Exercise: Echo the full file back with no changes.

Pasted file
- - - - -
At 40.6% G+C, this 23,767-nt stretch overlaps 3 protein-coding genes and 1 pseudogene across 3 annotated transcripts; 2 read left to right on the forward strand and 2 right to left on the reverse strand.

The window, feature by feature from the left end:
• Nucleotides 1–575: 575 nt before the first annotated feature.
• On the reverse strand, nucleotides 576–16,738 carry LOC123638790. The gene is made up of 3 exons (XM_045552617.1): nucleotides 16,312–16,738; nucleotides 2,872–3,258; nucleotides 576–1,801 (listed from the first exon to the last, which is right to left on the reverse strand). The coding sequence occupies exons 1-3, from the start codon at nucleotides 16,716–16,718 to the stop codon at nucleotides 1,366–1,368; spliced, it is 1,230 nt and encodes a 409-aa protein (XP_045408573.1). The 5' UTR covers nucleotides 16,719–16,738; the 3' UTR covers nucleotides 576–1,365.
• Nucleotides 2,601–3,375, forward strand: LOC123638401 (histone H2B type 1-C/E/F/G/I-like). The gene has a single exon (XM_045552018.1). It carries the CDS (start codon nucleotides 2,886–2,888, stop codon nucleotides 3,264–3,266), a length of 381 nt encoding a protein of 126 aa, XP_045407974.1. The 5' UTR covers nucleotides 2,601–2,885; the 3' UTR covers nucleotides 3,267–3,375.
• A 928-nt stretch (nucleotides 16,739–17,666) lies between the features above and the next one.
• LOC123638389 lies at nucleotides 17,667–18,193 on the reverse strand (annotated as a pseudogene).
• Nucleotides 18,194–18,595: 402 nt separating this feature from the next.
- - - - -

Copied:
At 40.6% G+C, this 23,767-nt stretch overlaps 3 protein-coding genes and 1 pseudogene across 3 annotated transcripts; 2 read left to right on the forward strand and 2 right to left on the reverse strand.

The window, feature by feature from the left end:
• Nucleotides 1–575: 575 nt before the first annotated feature.
• On the reverse strand, nucleotides 576–16,738 carry LOC123638790. The gene is made up of 3 exons (XM_045552617.1): nucleotides 16,312–16,738; nucleotides 2,872–3,258; nucleotides 576–1,801 (listed from the first exon to the last, which is right to left on the reverse strand). The coding sequence occupies exons 1-3, from the start codon at nucleotides 16,716–16,718 to the stop codon at nucleotides 1,366–1,368; spliced, it is 1,230 nt and encodes a 409-aa protein (XP_045408573.1). The 5' UTR covers nucleotides 16,719–16,738; the 3' UTR covers nucleotides 576–1,365.
• Nucleotides 2,601–3,375, forward strand: LOC123638401 (histone H2B type 1-C/E/F/G/I-like). The gene has a single exon (XM_045552018.1). It carries the CDS (start codon nucleotides 2,886–2,888, stop codon nucleotides 3,264–3,266), a length of 381 nt encoding a protein of 126 aa, XP_045407974.1. The 5' UTR covers nucleotides 2,601–2,885; the 3' UTR covers nucleotides 3,267–3,375.
• A 928-nt stretch (nucleotides 16,739–17,666) lies between the features above and the next one.
• LOC123638389 lies at nucleotides 17,667–18,193 on the reverse strand (annotated as a pseudogene).
• Nucleotides 18,194–18,595: 402 nt separating this feature from the next.